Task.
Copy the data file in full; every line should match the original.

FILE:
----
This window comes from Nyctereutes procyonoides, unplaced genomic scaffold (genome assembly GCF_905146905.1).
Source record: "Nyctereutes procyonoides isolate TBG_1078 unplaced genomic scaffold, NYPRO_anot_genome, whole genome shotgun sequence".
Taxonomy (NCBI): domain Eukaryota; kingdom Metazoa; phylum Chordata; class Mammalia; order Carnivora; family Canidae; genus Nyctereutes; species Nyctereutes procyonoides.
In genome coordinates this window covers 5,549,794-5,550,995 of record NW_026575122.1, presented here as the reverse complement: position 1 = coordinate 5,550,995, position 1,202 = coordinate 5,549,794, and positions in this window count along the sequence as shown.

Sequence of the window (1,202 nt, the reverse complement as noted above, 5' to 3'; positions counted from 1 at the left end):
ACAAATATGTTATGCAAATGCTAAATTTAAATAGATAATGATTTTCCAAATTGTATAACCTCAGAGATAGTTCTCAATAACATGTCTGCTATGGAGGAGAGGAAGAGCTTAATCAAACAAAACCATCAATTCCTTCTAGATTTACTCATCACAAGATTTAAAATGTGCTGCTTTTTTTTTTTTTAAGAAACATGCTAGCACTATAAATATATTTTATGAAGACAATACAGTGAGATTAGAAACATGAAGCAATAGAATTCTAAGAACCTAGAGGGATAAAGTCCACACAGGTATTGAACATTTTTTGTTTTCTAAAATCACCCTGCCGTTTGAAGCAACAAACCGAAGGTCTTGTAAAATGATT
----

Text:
This window comes from Nyctereutes procyonoides, unplaced genomic scaffold (genome assembly GCF_905146905.1).
Source record: "Nyctereutes procyonoides isolate TBG_1078 unplaced genomic scaffold, NYPRO_anot_genome, whole genome shotgun sequence".
Taxonomy (NCBI): domain Eukaryota; kingdom Metazoa; phylum Chordata; class Mammalia; order Carnivora; family Canidae; genus Nyctereutes; species Nyctereutes procyonoides.
In genome coordinates this window covers 5,549,794-5,550,995 of record NW_026575122.1, presented here as the reverse complement: position 1 = coordinate 5,550,995, position 1,202 = coordinate 5,549,794, and positions in this window count along the sequence as shown.

Sequence of the window (1,202 nt, the reverse complement as noted above, 5' to 3'; positions counted from 1 at the left end):
ACAAATATGTTATGCAAATGCTAAATTTAAATAGATAATGATTTTCCAAATTGTATAACCTCAGAGATAGTTCTCAATAACATGTCTGCTATGGAGGAGAGGAAGAGCTTAATCAAACAAAACCATCAATTCCTTCTAGATTTACTCATCACAAGATTTAAAATGTGCTGCTTTTTTTTTTTTTAAGAAACATGCTAGCACTATAAATATATTTTATGAAGACAATACAGTGAGATTAGAAACATGAAGCAATAGAATTCTAAGAACCTAGAGGGATAAAGTCCACACAGGTATTGAACATTTTTTGTTTTCTAAAATCACCCTGCCGTTTGAAGCAACAAACCGAAGGTCTTGTAAAATGATT